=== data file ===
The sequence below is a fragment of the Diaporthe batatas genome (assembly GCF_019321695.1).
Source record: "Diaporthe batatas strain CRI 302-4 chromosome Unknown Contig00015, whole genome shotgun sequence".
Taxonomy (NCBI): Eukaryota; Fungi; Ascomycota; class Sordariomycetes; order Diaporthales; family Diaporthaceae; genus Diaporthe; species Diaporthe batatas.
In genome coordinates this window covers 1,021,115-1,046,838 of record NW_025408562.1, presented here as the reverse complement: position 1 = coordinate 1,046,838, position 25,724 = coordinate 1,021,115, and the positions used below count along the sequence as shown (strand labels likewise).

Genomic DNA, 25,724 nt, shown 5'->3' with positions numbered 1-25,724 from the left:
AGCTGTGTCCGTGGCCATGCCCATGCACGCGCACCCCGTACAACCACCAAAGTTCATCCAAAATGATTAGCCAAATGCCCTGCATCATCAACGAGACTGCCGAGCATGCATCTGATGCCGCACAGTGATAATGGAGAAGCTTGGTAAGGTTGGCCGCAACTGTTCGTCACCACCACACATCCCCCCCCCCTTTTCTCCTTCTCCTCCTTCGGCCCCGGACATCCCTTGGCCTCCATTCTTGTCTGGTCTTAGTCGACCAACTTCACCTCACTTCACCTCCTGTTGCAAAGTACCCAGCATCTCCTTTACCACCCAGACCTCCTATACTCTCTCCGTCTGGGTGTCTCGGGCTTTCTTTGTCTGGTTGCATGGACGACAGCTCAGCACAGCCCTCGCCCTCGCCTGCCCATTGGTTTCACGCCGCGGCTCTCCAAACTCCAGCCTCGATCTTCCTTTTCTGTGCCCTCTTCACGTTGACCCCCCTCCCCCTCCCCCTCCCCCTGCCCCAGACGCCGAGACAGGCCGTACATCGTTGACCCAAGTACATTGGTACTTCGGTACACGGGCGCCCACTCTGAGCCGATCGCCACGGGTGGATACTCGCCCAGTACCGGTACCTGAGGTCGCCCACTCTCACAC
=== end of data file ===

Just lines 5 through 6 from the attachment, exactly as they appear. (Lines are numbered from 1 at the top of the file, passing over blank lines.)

Genomic DNA, 25,724 nt, shown 5'->3' with positions numbered 1-25,724 from the left:
AGCTGTGTCCGTGGCCATGCCCATGCACGCGCACCCCGTACAACCACCAAAGTTCATCCAAAATGATTAGCCAAATGCCCTGCATCATCAACGAGACTGCCGAGCATGCATCTGATGCCGCACAGTGATAATGGAGAAGCTTGGTAAGGTTGGCCGCAACTGTTCGTCACCACCACACATCCCCCCCCCCTTTTCTCCTTCTCCTCCTTCGGCCCCGGACATCCCTTGGCCTCCATTCTTGTCTGGTCTTAGTCGACCAACTTCACCTCACTTCACCTCCTGTTGCAAAGTACCCAGCATCTCCTTTACCACCCAGACCTCCTATACTCTCTCCGTCTGGGTGTCTCGGGCTTTCTTTGTCTGGTTGCATGGACGACAGCTCAGCACAGCCCTCGCCCTCGCCTGCCCATTGGTTTCACGCCGCGGCTCTCCAAACTCCAGCCTCGATCTTCCTTTTCTGTGCCCTCTTCACGTTGACCCCCCTCCCCCTCCCCCTCCCCCTGCCCCAGACGCCGAGACAGGCCGTACATCGTTGACCCAAGTACATTGGTACTTCGGTACACGGGCGCCCACTCTGAGCCGATCGCCACGGGTGGATACTCGCCCAGTACCGGTACCTGAGGTCGCCCACTCTCACAC